- - Wednesday, July 1, 2020

On June 30, just a few minutes shy of 4 p.m., the U.S. Space Force launched its third Global Positioning Satellite Block III (GPS III) satellite into orbit. The launch went unnoticed by the vast majority of Americans, but it was another unmistakable sign that, after years of decline, the United States is on a path to retake the lead in all aspects of space operations.

From Dwight Eisenhower through Barack Obama, every U.S. president sustained a policy — either actively or passively — of “space for peaceful purposes.” Several dabbled in anti-satellite (i.e., “satellite killer”) programs, but each ultimately decided to defund those efforts and limit the Defense Department space missions to communications, reconnaissance and navigation.

Eisenhower’s decision to establish a “peaceful purposes only” policy was driven by altruistic motives. But not all countries embraced those motives or that policy. Over time, maintaining that policy required administrations to ignore a growing threat.

China conducted a successful anti-satellite test in 2007 and continued to refine its program in the early 2010s.

Meanwhile, the Obama administration didn’t just limit the military to a peaceful approach to space, it curtailed U.S. funding to benevolent space exploration programs. Mr. Obama oversaw the end of the Space Shuttle program, cancelled the follow-on “Constellation” crewed space program, and reduced overall U.S. strategic interest in space to the point where, in 2012, China executed half again more launches than the 12 the U.S. put into space.

During its last four years, the Obama administration watched as China and Russia furthered their ground-based missile and orbital anti-satellite capabilities, while avoiding the mere thought of space as a warfighting domain.

That began to change with the inauguration of President Trump and the 2017 the National Defense Authorization Act (NDAA). Over the next two years, Mr. Trump would establish Space Command as the 11th combatant command and support Congress’s move to establish the Space Force as the Pentagon’s fifth uniformed service.

The effort that brought Space Command and Space Force to life six months ago effectively ends the policy Eisenhower established 60 years ago. There is little question that the U.S. will always pursue peace, but the shackles associated with space for peaceful purposes will no longer keep the Defense Department from thinking, planning and creating the infrastructure required to dominate this warfighting domain.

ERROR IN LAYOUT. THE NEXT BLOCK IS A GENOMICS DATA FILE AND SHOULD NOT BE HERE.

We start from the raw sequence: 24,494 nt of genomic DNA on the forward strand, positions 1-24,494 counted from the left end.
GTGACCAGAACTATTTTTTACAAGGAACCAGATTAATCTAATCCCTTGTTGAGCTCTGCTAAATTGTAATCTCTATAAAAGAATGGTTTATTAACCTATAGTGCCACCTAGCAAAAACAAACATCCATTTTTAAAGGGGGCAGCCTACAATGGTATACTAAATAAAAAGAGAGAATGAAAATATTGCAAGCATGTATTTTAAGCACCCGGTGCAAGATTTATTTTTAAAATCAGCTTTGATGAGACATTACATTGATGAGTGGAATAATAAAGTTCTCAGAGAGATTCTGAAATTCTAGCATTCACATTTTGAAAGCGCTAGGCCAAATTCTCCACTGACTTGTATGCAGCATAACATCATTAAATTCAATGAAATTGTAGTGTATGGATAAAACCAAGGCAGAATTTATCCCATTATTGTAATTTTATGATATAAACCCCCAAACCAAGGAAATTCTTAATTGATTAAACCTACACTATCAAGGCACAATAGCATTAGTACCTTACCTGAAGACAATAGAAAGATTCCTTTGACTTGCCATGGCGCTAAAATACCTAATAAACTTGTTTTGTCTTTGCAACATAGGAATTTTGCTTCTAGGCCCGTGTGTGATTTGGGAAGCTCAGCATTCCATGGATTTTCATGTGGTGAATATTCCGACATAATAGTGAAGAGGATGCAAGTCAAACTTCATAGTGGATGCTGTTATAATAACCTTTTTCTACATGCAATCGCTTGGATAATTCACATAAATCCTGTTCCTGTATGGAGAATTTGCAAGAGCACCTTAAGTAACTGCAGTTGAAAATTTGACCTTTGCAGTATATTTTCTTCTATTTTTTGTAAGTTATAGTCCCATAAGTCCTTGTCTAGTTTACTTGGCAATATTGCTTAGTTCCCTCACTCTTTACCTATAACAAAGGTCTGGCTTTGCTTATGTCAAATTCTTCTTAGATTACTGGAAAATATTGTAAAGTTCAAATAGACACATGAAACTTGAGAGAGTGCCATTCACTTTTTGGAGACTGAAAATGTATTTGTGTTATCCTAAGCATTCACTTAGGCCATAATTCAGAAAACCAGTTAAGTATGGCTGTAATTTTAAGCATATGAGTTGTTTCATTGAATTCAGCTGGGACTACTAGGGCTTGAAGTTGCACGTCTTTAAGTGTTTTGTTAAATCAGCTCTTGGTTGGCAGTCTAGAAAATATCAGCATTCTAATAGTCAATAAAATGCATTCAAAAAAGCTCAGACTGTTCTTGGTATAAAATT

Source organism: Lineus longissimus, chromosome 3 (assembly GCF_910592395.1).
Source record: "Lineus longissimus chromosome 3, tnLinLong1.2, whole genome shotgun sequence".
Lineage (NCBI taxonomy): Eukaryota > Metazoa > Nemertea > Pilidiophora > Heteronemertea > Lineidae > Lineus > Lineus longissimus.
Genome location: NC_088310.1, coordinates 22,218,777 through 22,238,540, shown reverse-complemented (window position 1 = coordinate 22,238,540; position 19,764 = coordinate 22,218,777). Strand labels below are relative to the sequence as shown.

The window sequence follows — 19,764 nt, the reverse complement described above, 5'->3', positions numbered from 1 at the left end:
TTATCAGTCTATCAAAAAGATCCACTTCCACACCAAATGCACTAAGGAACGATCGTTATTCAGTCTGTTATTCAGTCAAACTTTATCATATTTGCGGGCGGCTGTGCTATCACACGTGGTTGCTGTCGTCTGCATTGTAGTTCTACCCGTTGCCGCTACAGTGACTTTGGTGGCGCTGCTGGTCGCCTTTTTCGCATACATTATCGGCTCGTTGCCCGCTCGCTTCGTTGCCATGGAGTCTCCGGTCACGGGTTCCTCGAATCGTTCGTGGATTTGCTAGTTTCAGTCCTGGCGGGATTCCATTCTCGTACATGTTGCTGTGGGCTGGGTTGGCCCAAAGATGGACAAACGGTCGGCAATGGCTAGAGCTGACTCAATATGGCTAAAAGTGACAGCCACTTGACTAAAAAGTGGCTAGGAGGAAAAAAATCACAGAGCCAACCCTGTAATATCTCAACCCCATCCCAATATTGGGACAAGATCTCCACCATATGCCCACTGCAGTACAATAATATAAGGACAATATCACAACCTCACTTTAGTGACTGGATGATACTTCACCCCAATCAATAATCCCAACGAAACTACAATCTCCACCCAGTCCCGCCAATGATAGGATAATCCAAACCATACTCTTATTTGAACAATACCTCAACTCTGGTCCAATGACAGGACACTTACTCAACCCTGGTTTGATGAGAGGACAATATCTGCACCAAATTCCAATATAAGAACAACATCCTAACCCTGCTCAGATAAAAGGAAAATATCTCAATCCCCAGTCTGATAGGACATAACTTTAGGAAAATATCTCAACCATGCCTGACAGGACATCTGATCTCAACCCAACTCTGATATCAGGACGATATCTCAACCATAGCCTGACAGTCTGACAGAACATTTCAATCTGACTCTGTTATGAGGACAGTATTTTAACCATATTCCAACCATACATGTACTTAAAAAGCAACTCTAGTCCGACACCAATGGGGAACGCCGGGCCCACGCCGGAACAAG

The June 30 launch is another marker to that end. Its GPS III satellite payload possesses robust anti-jamming capabilities and can operate in concert with other Global Navigation Satellite Systems, such as the European Galileo network and the Japanese Quasi-Zenith Satellite System. This gives the entire network an impressive level of resiliency, should any component come under attack.

Also notable is that the satellite was placed in orbit by SpaceX’s Falcon 9 reusable rocket delivery system. Eight years ago, only three private companies in the United States were involved in launching unmanned systems. Today, there are six.

SpaceX alone is scheduled to handle 31 launches this year — more than double the total U.S. tally for all of 2012. Private U.S. companies are scheduled to launch all 53 U.S. missions into space this year — 10 more than China and Russia combined.

The classified nature of the majority of systems Space Force is placing in orbit makes any analysis of their offensive or defensive capabilities purely speculative.

While there are currently no known U.S. anti-satellite programs of record, the Space Force was established to regain the upper hand in this warfighting domain. With that, you can bet this new service is at work not just building systems that will counter the moves of others, but developing new space-borne and terrestrial-based assets to dominate other nations who chose to threaten the U.S. in this domain.

• A 25-year veteran of the U.S. Air Force, John “J.V.” Venable is a senior research fellow in The Heritage Foundation’s Center for National Defense.

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